Wednesday, June 08, 2011

Riding with Strangers / How Chimps Attack

Over pancakes, eggs, decaf coffee (me), and tea (roomie), the roommate and I discussed how chimps attack people (they first go for the jaw, so as to break the mandible, what they themselves use to fight), what it's like to feel caged, and whether it's nature or nurture to find natural body odor offensive. A typical Tuesday morning.  Later I sat in my cubicle at work, judging people in my casting capabilities, gnawing on a banana and wondering how far we've come from attacking each other.

Riding on the bus, I often have time and the olfactory experience to wonder about the body odor question. But for the majority of my bus riding, I really enjoy being car-free.  One of my favorite things in life is to people-watch, eavesdrop and speculate about the lives they lead.  I never did learn the story behind the immaculately dressed elderly woman, a diamond the size of a baseball on her left finger, pulling what looks to be her life's belongings in a collapsible cart while talking to her companion, a Spaniard in a worn suit and long mustache.

Today, I walked up to my stop in Santa Monica and watched the number 10 bus breeze by, as I gave the universal sign "not my bus" by shaking my head and stepping back from the curb.   Unfortunately, my bus-stop friend did not know the signals, and was baffled that her bus didn't stop for her, when she was clearly holding a dollar in her hand.

Jumping on the number 1 bound for UCLA, I asked the driver whether another 10 would be coming by soon.  No, he said, tell her to get on, and we'll try to catch up with her bus.  Erwin the bus driver sped around traffic, quickly eying the stops to make sure he didn't need to veer right to pick up other riders, contacted the 10 bus via his Metro-phone, and timed it just right to catch up, so the lost passenger could hop on her downtown-bound bus.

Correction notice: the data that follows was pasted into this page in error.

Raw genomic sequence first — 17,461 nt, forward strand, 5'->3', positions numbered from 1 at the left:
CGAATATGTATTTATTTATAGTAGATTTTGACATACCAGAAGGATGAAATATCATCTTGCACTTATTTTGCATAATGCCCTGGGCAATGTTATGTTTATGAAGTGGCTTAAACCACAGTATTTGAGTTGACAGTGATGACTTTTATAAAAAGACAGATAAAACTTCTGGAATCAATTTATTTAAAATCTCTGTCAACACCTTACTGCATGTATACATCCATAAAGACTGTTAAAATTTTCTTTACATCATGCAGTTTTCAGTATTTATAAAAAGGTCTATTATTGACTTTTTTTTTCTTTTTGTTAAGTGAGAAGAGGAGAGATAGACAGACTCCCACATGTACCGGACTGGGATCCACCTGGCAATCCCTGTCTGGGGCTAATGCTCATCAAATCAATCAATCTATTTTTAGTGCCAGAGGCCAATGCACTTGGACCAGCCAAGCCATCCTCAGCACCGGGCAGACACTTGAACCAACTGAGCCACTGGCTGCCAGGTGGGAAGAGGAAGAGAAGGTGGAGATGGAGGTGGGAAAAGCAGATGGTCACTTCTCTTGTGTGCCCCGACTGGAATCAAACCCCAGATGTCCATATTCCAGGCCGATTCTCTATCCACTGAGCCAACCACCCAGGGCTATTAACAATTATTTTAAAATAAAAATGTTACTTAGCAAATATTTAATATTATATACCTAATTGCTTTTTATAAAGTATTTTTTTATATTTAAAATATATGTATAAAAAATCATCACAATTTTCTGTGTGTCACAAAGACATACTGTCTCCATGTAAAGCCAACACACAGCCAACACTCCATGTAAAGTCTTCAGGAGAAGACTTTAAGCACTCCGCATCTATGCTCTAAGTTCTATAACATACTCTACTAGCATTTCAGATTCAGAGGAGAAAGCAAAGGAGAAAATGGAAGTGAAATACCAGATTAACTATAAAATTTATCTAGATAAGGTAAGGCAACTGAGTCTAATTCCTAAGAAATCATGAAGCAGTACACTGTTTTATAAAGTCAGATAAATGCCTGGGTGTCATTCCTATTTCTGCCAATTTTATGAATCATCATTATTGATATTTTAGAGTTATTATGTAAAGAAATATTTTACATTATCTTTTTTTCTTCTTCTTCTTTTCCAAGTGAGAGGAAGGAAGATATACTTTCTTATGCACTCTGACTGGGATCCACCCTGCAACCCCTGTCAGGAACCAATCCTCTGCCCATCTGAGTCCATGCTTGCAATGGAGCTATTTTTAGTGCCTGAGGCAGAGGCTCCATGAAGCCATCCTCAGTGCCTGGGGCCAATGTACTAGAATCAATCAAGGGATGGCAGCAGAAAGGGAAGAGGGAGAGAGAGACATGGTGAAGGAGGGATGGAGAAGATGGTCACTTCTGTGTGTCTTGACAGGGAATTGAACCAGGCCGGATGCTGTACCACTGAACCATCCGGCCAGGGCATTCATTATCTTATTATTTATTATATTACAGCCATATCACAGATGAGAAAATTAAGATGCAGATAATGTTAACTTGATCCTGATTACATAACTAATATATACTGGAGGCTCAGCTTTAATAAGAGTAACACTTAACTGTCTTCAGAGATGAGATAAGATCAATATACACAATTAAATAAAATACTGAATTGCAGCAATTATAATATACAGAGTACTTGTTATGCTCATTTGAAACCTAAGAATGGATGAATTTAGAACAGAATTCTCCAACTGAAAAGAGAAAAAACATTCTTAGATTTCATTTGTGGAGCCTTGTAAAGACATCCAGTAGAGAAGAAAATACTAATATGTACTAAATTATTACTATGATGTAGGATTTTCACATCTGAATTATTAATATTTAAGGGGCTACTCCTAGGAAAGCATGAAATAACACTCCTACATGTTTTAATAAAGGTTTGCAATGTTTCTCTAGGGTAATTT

As I exited my regular stop, I left from the front of the bus, and thanked Erwin once again for taking the time, making the effort to help one passenger.  I enjoyed doing it, he said.  It made me feel good.

It's the little acts of connectedness that keep my faith in humanity alive. These moments remind me we actually are more evolved than chimps.

(Photo courtesy Long Strange Trip)

Saturday, June 04, 2011

CULTure of Beauty

"Life is pain, highness. Anyone who tells you differently is selling something."
— William Goldman (The Princess Bride)

A friend and I went to see the CULTure of Beauty exhibit at the Annenberg Space for Photography. Walking in I was face to face with many of the models and images I try to avoid looking at lately, in order to maintain at least a slight amount of love for my own hips, thighs, nose and mouth that are uniquely me.

I was also confronted with images of a child beauty queen, a needle inserted into already pillowy lips to plump them further, and an elderly woman whose involuntary shaking made her grip her animal print cane tighter to balance on her black and white pumas, shaking that made her wide-brimmed red hat vibrate violently. In front of every model she ooh-ed and ahh-ed over their slender, air-brushed beauty, and I thought, she just doesn't get it. This is supposed to enrage, not encourage.

But then I realized that I could look at Christy Turlington's face for hours and still find it beautiful. As stated in the short documentary that is part of the exhibit, "beauty appeals to our most base instincts and our highest spiritual longings." The point of the exhibit, for me, was to be aware and mindful of that one image of beauty we're being sold today. And instead, to see the beauty in all faces, especially in the wizened, wrinkled face beaming out from beneath her shaking red hat.